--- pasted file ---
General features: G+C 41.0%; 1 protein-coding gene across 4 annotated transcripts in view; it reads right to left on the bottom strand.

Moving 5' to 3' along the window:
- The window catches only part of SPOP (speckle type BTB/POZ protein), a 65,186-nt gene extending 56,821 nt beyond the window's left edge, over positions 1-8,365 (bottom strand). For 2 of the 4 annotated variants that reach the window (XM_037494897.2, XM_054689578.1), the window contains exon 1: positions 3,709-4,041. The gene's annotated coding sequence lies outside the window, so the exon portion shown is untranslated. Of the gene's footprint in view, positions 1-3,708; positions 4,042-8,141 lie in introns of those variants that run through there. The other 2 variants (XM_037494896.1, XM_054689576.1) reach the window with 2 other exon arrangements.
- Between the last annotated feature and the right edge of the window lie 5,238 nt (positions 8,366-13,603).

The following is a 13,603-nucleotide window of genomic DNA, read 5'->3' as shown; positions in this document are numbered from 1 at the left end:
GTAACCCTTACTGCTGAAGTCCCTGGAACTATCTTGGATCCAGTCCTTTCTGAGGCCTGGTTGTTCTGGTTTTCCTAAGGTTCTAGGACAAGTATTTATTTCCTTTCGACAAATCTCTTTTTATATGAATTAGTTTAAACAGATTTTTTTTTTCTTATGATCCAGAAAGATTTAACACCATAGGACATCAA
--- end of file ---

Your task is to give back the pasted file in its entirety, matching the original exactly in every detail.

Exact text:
General features: G+C 41.0%; 1 protein-coding gene across 4 annotated transcripts in view; it reads right to left on the bottom strand.

Moving 5' to 3' along the window:
- The window catches only part of SPOP (speckle type BTB/POZ protein), a 65,186-nt gene extending 56,821 nt beyond the window's left edge, over positions 1-8,365 (bottom strand). For 2 of the 4 annotated variants that reach the window (XM_037494897.2, XM_054689578.1), the window contains exon 1: positions 3,709-4,041. The gene's annotated coding sequence lies outside the window, so the exon portion shown is untranslated. Of the gene's footprint in view, positions 1-3,708; positions 4,042-8,141 lie in introns of those variants that run through there. The other 2 variants (XM_037494896.1, XM_054689576.1) reach the window with 2 other exon arrangements.
- Between the last annotated feature and the right edge of the window lie 5,238 nt (positions 8,366-13,603).

The following is a 13,603-nucleotide window of genomic DNA, read 5'->3' as shown; positions in this document are numbered from 1 at the left end:
GTAACCCTTACTGCTGAAGTCCCTGGAACTATCTTGGATCCAGTCCTTTCTGAGGCCTGGTTGTTCTGGTTTTCCTAAGGTTCTAGGACAAGTATTTATTTCCTTTCGACAAATCTCTTTTTATATGAATTAGTTTAAACAGATTTTTTTTTTCTTATGATCCAGAAAGATTTAACACCATAGGACATCAA